The cities' move to buy the building comes three years after an audit from City Auditor Harriet Richardson criticized the Media Center for using PEG fees to pay for operating expenses, in violation of a federal law that only allows the use of these fees for capital costs. Since then, city staff and the Media Center have been considering the best way to invest these fees in a way that would allow the nonprofit to continue to operate.
The 2016 review prompted a testy debate between the city and the Media Center. While the city has publicly acknowledged the value that the Media Center's course offerings and programs bring to the region, city officials have been scrambling to find ways to support the nonprofit without falling afoul of the federal law. The Media Center, for its part, had protested the auditor's findings and Richardson's interpretation of the federal restrictions on PEG fees. Restricting how these fees are used would turn its annual funding into "political football," the nonprofit's former executive director Annie Folger argued at the time.
David Ramberg, assistant director of the city's Administrative Services Department, told the council this week that staff has determined that the best way to continue providing the PEG fees to the Media Center is to use the fees to buy the nonprofit's video production and training facility. The Media Center, which offers broadcasting classes, produces educational and community-based shows and broadcasts government meetings, would then use the fees to support its operating budget.
"Staff believes it's the most viable option for long-term financial sustainability of the media center," Ramberg said.
Ramberg said the cities currently get about $325,000 in annual PEG fees (these are separate from the roughly $1.8 million in "franchise fees" that the JPA cities get annually from Comcast and AT&T). The cities would then use about 70 percent of these fees every year to buy the building. If the building is valued at about $5 million, the purchase would take about 20 years to complete, Ramberg said.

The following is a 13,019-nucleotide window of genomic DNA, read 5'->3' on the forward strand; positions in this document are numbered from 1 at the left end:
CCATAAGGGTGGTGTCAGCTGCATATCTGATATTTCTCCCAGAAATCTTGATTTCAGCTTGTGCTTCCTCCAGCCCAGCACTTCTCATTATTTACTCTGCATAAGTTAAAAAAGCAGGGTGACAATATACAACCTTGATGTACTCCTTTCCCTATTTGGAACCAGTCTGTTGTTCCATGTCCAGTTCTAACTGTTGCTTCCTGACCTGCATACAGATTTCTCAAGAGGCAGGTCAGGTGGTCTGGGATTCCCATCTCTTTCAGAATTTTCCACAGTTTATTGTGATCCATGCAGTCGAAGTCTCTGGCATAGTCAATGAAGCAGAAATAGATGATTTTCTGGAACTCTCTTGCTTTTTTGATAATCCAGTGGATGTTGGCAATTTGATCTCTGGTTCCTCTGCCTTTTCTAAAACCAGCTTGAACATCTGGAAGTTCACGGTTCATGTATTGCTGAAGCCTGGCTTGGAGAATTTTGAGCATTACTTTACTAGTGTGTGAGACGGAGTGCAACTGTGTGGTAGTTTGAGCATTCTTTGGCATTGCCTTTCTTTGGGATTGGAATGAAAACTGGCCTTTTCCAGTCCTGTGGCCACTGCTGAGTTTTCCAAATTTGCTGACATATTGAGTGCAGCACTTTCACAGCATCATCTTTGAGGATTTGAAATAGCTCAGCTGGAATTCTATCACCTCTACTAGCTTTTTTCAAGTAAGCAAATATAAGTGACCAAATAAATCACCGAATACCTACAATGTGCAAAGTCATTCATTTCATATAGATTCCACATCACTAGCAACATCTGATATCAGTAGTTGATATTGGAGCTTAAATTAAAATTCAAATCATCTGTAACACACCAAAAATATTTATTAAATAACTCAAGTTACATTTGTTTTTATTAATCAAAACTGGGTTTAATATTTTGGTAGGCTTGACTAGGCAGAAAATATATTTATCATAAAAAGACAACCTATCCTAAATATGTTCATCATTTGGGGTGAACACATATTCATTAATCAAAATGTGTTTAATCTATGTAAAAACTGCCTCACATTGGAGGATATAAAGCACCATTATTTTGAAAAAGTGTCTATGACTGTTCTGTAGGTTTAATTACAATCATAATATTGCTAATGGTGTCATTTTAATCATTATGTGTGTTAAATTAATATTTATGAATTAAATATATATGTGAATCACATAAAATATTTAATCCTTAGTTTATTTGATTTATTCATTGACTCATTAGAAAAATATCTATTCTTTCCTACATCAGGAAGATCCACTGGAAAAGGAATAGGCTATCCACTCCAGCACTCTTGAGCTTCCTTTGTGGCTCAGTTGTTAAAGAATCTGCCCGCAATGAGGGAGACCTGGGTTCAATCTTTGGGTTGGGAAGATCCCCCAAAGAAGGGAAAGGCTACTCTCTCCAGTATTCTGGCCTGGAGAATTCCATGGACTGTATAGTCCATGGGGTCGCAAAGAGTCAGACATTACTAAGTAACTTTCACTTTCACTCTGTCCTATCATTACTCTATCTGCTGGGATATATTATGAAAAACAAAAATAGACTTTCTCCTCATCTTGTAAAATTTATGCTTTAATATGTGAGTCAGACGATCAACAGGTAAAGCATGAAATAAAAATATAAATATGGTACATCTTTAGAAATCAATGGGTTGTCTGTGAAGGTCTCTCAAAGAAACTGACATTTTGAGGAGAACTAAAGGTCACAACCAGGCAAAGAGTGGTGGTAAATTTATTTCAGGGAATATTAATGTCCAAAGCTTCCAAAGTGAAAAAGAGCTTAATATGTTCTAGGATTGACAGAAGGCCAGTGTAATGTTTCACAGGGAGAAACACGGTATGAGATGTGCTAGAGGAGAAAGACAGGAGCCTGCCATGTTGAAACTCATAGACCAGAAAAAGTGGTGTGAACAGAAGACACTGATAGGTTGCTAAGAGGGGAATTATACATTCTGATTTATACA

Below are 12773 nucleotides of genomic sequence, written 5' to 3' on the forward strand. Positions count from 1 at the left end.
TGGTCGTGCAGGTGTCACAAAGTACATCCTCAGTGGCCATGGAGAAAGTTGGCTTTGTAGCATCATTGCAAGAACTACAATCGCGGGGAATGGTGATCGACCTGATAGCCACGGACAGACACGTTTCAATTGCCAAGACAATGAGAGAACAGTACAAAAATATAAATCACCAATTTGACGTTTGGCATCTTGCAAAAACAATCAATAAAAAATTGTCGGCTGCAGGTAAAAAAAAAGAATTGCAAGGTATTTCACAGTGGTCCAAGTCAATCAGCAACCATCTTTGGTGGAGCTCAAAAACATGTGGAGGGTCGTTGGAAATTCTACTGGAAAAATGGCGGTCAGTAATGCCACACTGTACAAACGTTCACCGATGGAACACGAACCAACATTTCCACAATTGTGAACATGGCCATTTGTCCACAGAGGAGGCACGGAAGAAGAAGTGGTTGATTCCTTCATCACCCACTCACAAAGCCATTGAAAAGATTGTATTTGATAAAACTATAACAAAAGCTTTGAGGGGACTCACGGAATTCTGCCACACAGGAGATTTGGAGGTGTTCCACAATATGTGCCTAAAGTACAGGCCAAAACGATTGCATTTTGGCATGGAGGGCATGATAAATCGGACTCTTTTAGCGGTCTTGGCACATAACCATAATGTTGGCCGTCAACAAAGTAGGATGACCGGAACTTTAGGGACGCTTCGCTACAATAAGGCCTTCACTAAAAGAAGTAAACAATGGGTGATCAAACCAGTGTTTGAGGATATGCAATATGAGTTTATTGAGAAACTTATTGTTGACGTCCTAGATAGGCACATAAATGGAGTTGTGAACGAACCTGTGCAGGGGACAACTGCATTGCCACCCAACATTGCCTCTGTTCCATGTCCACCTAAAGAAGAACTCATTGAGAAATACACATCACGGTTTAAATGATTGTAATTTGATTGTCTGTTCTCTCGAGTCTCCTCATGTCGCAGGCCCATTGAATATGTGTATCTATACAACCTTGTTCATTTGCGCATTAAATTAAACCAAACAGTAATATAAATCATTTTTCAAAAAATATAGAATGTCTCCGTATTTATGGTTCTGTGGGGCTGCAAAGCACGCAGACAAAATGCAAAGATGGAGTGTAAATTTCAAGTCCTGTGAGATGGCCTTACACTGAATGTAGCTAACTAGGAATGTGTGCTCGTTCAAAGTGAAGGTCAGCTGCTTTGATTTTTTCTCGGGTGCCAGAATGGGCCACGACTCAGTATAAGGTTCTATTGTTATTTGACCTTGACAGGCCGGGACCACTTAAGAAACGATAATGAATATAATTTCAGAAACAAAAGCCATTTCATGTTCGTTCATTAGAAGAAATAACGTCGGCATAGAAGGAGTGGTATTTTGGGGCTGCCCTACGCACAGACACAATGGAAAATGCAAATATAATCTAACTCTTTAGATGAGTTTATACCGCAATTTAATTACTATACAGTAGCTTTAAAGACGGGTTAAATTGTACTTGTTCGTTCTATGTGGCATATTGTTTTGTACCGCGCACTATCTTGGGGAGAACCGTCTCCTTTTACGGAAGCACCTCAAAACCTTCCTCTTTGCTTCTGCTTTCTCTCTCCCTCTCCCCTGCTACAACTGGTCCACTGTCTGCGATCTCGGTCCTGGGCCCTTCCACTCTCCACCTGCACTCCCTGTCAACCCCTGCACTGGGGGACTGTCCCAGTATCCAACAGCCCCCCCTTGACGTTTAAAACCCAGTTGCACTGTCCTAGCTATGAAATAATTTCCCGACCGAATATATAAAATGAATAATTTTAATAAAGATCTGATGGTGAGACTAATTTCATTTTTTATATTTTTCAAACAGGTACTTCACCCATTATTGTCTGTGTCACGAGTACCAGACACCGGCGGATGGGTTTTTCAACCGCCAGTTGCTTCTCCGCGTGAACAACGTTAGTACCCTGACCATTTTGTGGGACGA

Both sides stand to gain from the sale. Palo Alto and its partners would own a new physical asset, funded by cable viewers. The Media Center, by giving up a building it has owned since 2003, would acquire a new funding stream and long-term stability. A key provision of the purchase agreement is the dedication of the building toward PEG purposes for the life of the asset.
The city would also give the Media Center "exclusive possession of the building," which it would occupy on a rent-free basis. While most of the building would have to be dedicated for PEG purposes, the Media Center would be allowed to use otherwise idle space for professional services, such as corporate events, for which it could charge.
Ramberg noted that the sale comes with some risks. With more customers switching from cable to streaming services like Netflix and YouTube, PEG fees could drop. So far, the revenues have held fairly stable, ranging from about $313,000 to $347,000 over the past decade. If that changes, however, the cities may not have the resources they need to complete the purchase as planned.
Federal law is another wildcard. Ramberg noted that it's possible that federal law could change to allow the use of PEG fees for operating costs. If that happens, the building's sale would no longer make as much sense for the Media Center.
Ramberg said the agreement will include clauses that will allow the Cable JPA and the Media Center to renegotiate its terms in either of these circumstances.
"Both of these risks would be addressed," Ramberg said.
The council strongly supported staff's effort to reach a deal with the Media Center and directed by a unanimous vote to move ahead with the negotiations. Councilman Greg Tanaka said he was concerned about the risks Ramberg had cited and wondered whether it would make more sense to house the Media Center's broadcasting operations at Palo Alto or Gunn high school. But he also joined the rest of the council colleagues, as well as about 15 supporters of the nonprofit, in signaling support the new deal.
East Palo Alto City Councilman Larry Moody told the council that his city is often seen as an "information desert." The Media Center, he said, not only helps fill the information gap but it also creates a place for local youths to pick up new skills.
"We don't have a local newspaper, we don't have access to platforms that give us opportunities to really tell our story and tell our narrative," Moody said. "The Media Center over the years has provided that access to the community."
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